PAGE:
One solution would be to use the same image file for all of the domU disks. However, a system, upon boot, needs a disk to which it can write. This is where things like a ramdisk or a second (smaller) virtual disk come handy. Yes but, how can you tell the system to write to this ramdisk instead of the shared disk image? Well, this is where unionfs (or aufs) filesystems come in handy. With these file systems, you can actually make two different partitions appear as a single one to the kernel.

For example; setups like the following can be achieved:
/dev/sda1 is 3Gb
/dev/sda2 is 300Mb

You can actually make it so that / is the union of both filesystems. For example, if either /dev/sda1 or /dev/sda2 contain the file /etc/fstab, then the resulting aufs file system will contain /etc/fstab. Furthermore, you can set it so that /dev/sda1 is read only and /dev/sda2 is read write. The hierarchy of aufs allows you to make it so that, if a file from /dev/sda1 is modified, it is written to /dev/sda2 and if a file is present on /dev/sda2, it has priority over the same file on /dev/sda1.

Now, how do you set that up for / ? As you know, the root of your system can hardly be remounted while the system has been booted. The idea is thus to prepare it (having / composed of two overlaid filesystems, one read only, the other read write) before that happens in an initramfs.

What follows works for Ubuntu 10.04 using the 2.6.32-24 kernel (as the latest one does not include the aufs module). I suppose that you have already deboostrapped a lucid ubuntu into a loop mounted filesystem image, chroot to the directory you mounted the image and do the following:

apt-get install aufs-tools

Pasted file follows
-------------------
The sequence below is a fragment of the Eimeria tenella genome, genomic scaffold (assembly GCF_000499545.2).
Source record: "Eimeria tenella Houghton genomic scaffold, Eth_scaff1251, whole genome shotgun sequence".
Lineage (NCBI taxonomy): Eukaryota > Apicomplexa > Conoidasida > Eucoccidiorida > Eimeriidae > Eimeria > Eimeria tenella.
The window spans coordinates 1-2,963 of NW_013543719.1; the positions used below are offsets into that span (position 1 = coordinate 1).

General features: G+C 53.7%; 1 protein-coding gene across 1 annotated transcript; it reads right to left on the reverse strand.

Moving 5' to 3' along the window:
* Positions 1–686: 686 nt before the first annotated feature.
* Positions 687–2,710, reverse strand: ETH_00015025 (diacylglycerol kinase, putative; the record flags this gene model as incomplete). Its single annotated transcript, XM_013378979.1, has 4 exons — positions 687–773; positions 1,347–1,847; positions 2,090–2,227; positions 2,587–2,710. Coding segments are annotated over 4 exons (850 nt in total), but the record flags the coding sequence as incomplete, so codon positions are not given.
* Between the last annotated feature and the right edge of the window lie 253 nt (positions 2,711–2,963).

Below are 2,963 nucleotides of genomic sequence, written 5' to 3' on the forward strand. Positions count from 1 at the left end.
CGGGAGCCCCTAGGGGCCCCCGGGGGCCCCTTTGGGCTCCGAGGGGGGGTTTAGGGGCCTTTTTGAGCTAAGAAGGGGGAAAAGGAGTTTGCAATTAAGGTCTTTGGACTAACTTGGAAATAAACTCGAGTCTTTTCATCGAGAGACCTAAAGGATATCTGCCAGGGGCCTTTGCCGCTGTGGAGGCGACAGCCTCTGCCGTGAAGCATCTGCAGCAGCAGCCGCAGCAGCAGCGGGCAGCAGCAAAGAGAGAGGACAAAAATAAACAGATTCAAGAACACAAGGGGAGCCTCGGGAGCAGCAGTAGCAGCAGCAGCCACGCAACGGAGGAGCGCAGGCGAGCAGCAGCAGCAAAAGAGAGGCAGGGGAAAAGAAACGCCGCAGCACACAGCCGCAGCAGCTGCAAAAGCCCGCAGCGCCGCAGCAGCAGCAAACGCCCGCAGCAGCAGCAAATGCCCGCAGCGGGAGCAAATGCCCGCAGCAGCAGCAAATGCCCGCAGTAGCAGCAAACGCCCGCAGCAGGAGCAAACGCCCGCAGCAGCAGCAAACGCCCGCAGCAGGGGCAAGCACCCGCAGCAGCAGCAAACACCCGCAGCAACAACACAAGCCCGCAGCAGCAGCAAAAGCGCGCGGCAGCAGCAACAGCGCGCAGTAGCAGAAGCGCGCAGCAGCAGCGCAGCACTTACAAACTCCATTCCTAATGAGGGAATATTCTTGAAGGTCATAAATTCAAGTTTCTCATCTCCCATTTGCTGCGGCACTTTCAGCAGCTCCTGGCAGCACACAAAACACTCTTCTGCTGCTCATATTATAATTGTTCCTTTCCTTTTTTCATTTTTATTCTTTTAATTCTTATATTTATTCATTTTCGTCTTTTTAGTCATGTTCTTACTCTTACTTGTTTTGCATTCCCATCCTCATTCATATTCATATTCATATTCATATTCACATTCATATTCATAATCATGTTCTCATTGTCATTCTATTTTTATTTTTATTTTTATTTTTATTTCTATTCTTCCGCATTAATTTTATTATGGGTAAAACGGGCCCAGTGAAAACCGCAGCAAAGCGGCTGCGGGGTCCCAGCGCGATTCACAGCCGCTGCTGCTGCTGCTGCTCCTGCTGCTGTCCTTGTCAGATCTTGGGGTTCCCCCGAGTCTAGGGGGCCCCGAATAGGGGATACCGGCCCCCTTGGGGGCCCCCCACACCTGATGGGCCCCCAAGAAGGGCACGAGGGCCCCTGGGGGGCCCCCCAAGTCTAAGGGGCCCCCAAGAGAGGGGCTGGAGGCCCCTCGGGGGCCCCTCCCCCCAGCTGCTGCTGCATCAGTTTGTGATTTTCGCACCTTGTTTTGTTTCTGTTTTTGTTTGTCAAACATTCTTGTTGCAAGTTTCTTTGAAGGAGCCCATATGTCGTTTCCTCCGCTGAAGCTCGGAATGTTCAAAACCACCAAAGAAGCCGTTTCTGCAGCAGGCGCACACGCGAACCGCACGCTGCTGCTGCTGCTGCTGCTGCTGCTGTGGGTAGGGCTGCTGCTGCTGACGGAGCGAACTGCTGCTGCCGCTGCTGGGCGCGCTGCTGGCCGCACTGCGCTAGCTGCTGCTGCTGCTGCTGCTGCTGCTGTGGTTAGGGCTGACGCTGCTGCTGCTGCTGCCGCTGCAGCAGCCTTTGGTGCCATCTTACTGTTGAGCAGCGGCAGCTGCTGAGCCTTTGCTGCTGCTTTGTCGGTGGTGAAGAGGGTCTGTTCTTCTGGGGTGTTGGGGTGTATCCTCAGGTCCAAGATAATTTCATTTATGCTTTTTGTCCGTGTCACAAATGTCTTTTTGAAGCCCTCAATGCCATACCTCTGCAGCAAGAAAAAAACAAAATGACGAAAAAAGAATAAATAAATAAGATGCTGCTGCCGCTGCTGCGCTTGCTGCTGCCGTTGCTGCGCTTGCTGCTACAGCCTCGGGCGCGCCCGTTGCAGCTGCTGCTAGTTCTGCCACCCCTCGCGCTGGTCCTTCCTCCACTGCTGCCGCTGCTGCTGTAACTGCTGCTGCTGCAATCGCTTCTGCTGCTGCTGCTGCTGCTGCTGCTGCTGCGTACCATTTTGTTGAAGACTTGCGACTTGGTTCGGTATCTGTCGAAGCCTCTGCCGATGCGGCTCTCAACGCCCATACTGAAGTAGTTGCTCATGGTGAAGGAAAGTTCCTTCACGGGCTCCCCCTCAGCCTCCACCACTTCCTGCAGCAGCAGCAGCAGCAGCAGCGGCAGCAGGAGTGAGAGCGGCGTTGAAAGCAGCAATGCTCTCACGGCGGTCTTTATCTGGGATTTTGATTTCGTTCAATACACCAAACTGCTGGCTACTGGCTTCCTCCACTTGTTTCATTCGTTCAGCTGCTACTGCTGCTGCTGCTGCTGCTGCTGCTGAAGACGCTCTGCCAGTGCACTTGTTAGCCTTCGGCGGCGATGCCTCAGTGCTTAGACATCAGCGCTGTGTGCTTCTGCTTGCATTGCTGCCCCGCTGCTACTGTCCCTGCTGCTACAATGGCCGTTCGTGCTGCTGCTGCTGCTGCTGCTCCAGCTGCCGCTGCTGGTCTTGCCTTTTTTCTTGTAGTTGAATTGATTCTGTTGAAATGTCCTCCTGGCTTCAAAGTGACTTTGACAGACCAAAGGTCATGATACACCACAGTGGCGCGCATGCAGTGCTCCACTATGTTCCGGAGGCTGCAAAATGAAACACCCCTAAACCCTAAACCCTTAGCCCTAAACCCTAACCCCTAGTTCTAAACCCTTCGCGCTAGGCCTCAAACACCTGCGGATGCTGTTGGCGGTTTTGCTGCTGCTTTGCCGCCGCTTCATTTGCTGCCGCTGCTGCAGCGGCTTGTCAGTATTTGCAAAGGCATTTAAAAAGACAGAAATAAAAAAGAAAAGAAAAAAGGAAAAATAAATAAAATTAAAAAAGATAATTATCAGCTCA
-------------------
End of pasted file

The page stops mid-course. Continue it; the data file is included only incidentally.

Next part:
echo aufs >> /etc/initramfs-tools/modules

Next, you’ll need to add the script that will create the aufs hierarchy as
/etc/initramfs-tools/scripts/init-bottom/__rootaufs and chmod it as 755

This comes from the Ubuntu community wiki, I’ve adapted the script a little so that the read write parition is /dev/sda2

# Copyright 2008 Nicholas A. Schembri State College PA USA
# This program is free software: you can redistribute it and/or modify
# it under the terms of the GNU General Public License as published by
# the Free Software Foundation, either version 3 of the License, or
# (at your option) any later version.
# This program is distributed in the hope that it will be useful,
# but WITHOUT ANY WARRANTY; without even the implied warranty of
# GNU General Public License for more details.
# You should have received a copy of the GNU General Public License
# along with this program. If not, see
# .

case $1 in
exit 0

export aufs

for x in $(cat /proc/cmdline); do
case $x in
case $aufs in

if [ "$aufs" != "tmpfs" ]; then
#not set in boot loader
#I'm not loved. good bye
exit 0

modprobe -q --use-blacklist aufs
if [ $? -ne 0 ]; then
echo root-aufs error: Failed to load aufs.ko
exit 0

#make the mount points on the init root file system
mkdir /aufs
mkdir /rw
mkdir /ro

# mount the temp file system and move real root out of the way
mount -t ext3 /dev/sda2 /rw
mount --move ${rootmnt} /ro
if [ $? -ne 0 ]; then
echo root-aufs error: ${rootmnt} failed to move to /ro
exit 0

mount -t aufs -o dirs=/rw:/ro=ro aufs /aufs
if [ $? -ne 0 ]; then